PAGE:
REPORT #14 1998

Produced by the Belize Development Trust

Belizean snake product exporters are in big trouble in the cane fields of the north.

Gramazone a chemical used in cane fields, kills rats. Without rats there are fewer snakes. An unscientific survey, but subjective study done by snake collectors and exporters from northern Belize, say that the snake population has severely declined. Also that fish in Corozal Bay, a nursery for the whole northern half of Belize's fisheries system, from English Caye northward have similarly disappeared. Chetumal Bay around Corozal and the rivers flowing into it, are the crustacean, micro plankton and shrimp nursery which are at the bottom of the food chain for all other species in the northern half of Belize, that breed and grow up in the swamps, rivers, creeks and lagoons of northern Belize then migrate southward during the rainy season runoffs, via Chetumal Bay when water salinity changes.

Frogs are also gone in the northern districts, so say the snake collectors.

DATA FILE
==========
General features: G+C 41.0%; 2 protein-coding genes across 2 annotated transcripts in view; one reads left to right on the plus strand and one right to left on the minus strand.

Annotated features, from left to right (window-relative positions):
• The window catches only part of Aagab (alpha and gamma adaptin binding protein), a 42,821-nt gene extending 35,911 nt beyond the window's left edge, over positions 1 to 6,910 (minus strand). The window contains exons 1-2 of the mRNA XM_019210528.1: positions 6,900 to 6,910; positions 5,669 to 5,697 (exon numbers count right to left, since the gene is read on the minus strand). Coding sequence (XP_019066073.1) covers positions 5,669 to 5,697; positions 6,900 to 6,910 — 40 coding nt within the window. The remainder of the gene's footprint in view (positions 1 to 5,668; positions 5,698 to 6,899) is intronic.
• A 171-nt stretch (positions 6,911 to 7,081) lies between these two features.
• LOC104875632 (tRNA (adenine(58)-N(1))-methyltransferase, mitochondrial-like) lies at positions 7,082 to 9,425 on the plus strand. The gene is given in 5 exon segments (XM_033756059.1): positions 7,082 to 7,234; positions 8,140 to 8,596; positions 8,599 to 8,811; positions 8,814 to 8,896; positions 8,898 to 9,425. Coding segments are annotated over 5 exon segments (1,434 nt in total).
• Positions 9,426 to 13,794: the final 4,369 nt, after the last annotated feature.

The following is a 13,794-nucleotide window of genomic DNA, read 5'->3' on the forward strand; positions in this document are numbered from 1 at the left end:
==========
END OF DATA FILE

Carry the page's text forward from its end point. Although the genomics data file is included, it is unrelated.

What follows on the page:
This ecological disaster is blamed on the chemicals used in cane farm production. These chemicals filter into the ground water, then to the streams and then the rivers that flow into Chetumal Bay; which in turn send all the baby juvenile fish species and lobster out to the lower cayes and northern fisheries of Belize. Or they used to!

Snake buyers are paying $10 a pound for fresh whole snake, $20 a pound for dead snakes and $150 a pound for dried snake. Most wanted is the Tzabcan rattler. The demand from Europe is increasing exponentially, for this snake's anti-cancer remedies.

Snake exporter/buyers are now wondering if they can get anybody interested in snake ranching, in particular the Tzabcan rattler? The market is unlimited they say.

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